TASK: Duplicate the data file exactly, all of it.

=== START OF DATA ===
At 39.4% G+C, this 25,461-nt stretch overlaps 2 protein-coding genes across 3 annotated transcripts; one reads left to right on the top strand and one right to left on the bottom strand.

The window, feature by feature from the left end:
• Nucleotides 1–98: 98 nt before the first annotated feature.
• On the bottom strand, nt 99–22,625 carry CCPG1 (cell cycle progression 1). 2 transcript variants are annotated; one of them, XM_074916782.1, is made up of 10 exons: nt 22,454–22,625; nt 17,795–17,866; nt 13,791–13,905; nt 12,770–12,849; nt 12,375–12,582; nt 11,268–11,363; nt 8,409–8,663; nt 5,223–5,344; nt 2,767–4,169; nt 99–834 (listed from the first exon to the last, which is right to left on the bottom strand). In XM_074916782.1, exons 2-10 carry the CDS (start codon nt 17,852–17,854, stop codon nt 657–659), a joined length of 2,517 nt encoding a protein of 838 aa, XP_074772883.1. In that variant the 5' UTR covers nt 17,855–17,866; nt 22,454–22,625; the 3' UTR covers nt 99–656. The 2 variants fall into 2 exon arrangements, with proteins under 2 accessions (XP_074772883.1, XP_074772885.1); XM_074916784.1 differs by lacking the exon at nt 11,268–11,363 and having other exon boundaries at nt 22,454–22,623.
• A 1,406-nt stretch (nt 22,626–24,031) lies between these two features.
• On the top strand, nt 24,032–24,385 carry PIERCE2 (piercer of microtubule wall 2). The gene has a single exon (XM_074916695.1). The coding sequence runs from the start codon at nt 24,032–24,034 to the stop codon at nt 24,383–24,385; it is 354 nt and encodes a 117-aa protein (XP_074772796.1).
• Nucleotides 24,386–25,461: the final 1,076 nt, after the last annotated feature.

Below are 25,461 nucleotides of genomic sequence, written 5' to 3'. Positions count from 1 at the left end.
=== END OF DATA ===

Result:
At 39.4% G+C, this 25,461-nt stretch overlaps 2 protein-coding genes across 3 annotated transcripts; one reads left to right on the top strand and one right to left on the bottom strand.

The window, feature by feature from the left end:
• Nucleotides 1–98: 98 nt before the first annotated feature.
• On the bottom strand, nt 99–22,625 carry CCPG1 (cell cycle progression 1). 2 transcript variants are annotated; one of them, XM_074916782.1, is made up of 10 exons: nt 22,454–22,625; nt 17,795–17,866; nt 13,791–13,905; nt 12,770–12,849; nt 12,375–12,582; nt 11,268–11,363; nt 8,409–8,663; nt 5,223–5,344; nt 2,767–4,169; nt 99–834 (listed from the first exon to the last, which is right to left on the bottom strand). In XM_074916782.1, exons 2-10 carry the CDS (start codon nt 17,852–17,854, stop codon nt 657–659), a joined length of 2,517 nt encoding a protein of 838 aa, XP_074772883.1. In that variant the 5' UTR covers nt 17,855–17,866; nt 22,454–22,625; the 3' UTR covers nt 99–656. The 2 variants fall into 2 exon arrangements, with proteins under 2 accessions (XP_074772883.1, XP_074772885.1); XM_074916784.1 differs by lacking the exon at nt 11,268–11,363 and having other exon boundaries at nt 22,454–22,623.
• A 1,406-nt stretch (nt 22,626–24,031) lies between these two features.
• On the top strand, nt 24,032–24,385 carry PIERCE2 (piercer of microtubule wall 2). The gene has a single exon (XM_074916695.1). The coding sequence runs from the start codon at nt 24,032–24,034 to the stop codon at nt 24,383–24,385; it is 354 nt and encodes a 117-aa protein (XP_074772796.1).
• Nucleotides 24,386–25,461: the final 1,076 nt, after the last annotated feature.

Below are 25,461 nucleotides of genomic sequence, written 5' to 3'. Positions count from 1 at the left end.